The Korean carmaker, Hyundai has released a version of its Sonata hybrid that has solar panels on its roof to help charge its battery. The panel could charge up to 60% of the car’s battery if the solar roof was used for six hours a day while driving the car. The latest addition could increase a driver’s yearly travel distance by 1,300 kilometres.
Fitting hybrids with panels that can harvest solar energy would boost fuel efficiency and lower carbon dioxide emissions said Hyundai. It added that the mid-sized passenger car had an improved engine control system to ensure energy use was as efficient as possible.
The company is also planning to offer the roof as an optional extra on other models in its range. The solar-roof equipped Sonata will be on sale in North America and Korea. Hyundai said it had no plans to sell it in other regions.
In terms of components, the system is made up of a solar panel and a controller. The electricity is produced when solar energy activates the solar panel’s surface, which converts this energy by using photons of light from the sun. This creates the electron-hole pairs in silicon cells, which generate solar electricity. The produced electricity is then converted to the standard voltage by the controller and then stored in the battery. Hyundai believes that, while the solar roof system currently plays a supporting role, it opens up possibilities for vehicles that no longer need fossil fuel to operate and can perennially run on solar charging.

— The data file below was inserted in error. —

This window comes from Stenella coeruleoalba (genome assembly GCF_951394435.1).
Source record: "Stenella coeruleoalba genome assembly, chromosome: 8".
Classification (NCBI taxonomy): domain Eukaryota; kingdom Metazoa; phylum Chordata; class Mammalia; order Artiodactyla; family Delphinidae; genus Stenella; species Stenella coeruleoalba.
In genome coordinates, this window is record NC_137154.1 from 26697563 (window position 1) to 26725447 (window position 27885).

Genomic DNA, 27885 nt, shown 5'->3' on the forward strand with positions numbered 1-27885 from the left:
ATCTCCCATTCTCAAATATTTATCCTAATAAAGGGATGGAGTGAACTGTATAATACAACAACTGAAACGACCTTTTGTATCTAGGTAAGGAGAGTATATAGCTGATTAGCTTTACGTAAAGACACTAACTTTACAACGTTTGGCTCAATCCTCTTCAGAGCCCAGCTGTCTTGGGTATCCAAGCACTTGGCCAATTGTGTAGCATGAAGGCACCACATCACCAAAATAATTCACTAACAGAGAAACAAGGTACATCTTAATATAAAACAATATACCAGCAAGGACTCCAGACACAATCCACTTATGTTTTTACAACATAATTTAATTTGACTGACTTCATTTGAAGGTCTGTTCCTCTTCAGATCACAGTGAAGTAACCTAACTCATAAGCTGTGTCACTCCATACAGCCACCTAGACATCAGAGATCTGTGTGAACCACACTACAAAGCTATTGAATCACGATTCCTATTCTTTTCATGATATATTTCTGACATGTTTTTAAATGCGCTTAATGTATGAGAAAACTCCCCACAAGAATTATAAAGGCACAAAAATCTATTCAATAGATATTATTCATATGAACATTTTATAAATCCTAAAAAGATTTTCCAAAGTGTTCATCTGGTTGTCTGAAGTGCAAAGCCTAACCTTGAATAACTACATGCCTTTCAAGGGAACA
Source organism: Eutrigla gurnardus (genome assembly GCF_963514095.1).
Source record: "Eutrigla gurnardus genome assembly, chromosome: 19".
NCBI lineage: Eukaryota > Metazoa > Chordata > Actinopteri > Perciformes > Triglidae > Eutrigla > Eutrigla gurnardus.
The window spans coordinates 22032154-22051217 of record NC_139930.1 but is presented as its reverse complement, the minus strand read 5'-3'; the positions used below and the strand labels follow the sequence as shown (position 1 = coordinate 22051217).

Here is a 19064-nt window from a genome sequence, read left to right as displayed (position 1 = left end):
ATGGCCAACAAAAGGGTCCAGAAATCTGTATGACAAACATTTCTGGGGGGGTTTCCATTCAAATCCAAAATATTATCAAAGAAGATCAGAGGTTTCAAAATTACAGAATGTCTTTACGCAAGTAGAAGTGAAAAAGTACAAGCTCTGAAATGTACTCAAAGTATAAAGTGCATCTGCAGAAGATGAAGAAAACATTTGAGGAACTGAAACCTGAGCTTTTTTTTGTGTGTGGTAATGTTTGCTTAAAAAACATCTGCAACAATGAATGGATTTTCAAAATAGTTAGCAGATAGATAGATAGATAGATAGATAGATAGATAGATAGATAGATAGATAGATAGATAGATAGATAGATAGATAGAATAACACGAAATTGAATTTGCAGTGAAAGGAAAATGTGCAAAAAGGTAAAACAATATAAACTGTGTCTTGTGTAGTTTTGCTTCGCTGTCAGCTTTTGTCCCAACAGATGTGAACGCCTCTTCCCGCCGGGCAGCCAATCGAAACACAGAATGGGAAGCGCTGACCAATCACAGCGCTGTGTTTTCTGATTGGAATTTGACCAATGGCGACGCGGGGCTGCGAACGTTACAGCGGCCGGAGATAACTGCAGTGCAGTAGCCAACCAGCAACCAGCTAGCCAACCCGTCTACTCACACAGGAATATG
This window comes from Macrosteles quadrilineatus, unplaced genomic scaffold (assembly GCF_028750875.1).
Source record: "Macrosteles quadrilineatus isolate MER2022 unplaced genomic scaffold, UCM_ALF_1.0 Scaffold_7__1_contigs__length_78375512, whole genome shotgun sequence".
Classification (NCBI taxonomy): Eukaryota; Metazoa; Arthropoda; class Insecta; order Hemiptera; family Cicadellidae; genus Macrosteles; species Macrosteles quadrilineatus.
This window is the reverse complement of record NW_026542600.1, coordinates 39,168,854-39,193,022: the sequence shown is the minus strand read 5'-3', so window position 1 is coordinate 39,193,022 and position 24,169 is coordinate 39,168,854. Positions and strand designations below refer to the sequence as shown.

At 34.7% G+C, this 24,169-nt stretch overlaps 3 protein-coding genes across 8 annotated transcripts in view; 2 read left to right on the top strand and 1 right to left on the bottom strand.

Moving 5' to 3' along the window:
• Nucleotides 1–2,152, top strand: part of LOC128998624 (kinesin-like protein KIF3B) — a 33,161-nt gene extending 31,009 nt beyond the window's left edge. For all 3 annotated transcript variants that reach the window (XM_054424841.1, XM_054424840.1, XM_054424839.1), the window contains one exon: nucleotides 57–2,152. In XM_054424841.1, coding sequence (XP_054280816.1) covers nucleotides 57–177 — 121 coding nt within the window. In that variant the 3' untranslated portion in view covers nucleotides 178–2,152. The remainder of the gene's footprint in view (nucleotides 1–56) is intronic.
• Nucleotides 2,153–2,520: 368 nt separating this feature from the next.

Hyundai is working on a second-generation solar roof that would be semi-transparent to help light the car’s cabin.
Hyundai is not the first car manufacturer to use solar panels on a vehicle. The sun-powered charging systems are available as an option on the Toyota Prius, and the luxury Karma Revero is also available with one. It’s a way to help power electric cars and increase driving distances between charges. Other electric and hybrid vehicles need to be attached to electrical outlets to recharge their batteries. Charging times differ widely depending on the vehicle and the kind of electrical equipment used.
Moreover, Toyota says its system being tested is designed to charge the vehicle’s battery whether the car is parked or driving. Manufacturers have long sought to increase the distance a car can drive before requiring a battery charge.
Also, Dutch start-up Lightyear is working on an electric car that uses solar panels on its bonnet and roof to help charge the vehicle’s batteries.
Climate Change is real, imminent and the irreversible effects are much near than expected. Mitigating Climate Change impact is an extraordinary task and will take extraordinary measures. A car with the solar roof might seem a simple and small change but indeed a welcomed one. It will further add to the appeal and acceptability of electric cars in the market.